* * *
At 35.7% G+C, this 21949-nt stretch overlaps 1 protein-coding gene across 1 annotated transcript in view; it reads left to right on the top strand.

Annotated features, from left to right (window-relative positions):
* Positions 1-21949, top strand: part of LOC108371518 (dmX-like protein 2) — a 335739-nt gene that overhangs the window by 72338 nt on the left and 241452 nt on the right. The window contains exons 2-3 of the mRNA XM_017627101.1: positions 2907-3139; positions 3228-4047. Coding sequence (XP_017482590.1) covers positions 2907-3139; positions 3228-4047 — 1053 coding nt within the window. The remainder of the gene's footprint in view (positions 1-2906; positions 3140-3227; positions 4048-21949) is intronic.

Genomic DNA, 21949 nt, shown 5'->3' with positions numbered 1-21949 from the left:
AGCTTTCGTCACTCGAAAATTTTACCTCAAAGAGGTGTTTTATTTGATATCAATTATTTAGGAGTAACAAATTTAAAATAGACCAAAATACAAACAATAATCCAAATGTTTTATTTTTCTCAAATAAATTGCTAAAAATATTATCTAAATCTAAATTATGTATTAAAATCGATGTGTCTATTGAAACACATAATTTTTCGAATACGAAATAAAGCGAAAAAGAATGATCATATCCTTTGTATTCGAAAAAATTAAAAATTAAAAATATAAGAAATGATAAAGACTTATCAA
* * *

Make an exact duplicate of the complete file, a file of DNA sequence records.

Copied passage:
At 35.7% G+C, this 21949-nt stretch overlaps 1 protein-coding gene across 1 annotated transcript in view; it reads left to right on the top strand.

Annotated features, from left to right (window-relative positions):
* Positions 1-21949, top strand: part of LOC108371518 (dmX-like protein 2) — a 335739-nt gene that overhangs the window by 72338 nt on the left and 241452 nt on the right. The window contains exons 2-3 of the mRNA XM_017627101.1: positions 2907-3139; positions 3228-4047. Coding sequence (XP_017482590.1) covers positions 2907-3139; positions 3228-4047 — 1053 coding nt within the window. The remainder of the gene's footprint in view (positions 1-2906; positions 3140-3227; positions 4048-21949) is intronic.

Genomic DNA, 21949 nt, shown 5'->3' with positions numbered 1-21949 from the left:
AGCTTTCGTCACTCGAAAATTTTACCTCAAAGAGGTGTTTTATTTGATATCAATTATTTAGGAGTAACAAATTTAAAATAGACCAAAATACAAACAATAATCCAAATGTTTTATTTTTCTCAAATAAATTGCTAAAAATATTATCTAAATCTAAATTATGTATTAAAATCGATGTGTCTATTGAAACACATAATTTTTCGAATACGAAATAAAGCGAAAAAGAATGATCATATCCTTTGTATTCGAAAAAATTAAAAATTAAAAATATAAGAAATGATAAAGACTTATCAA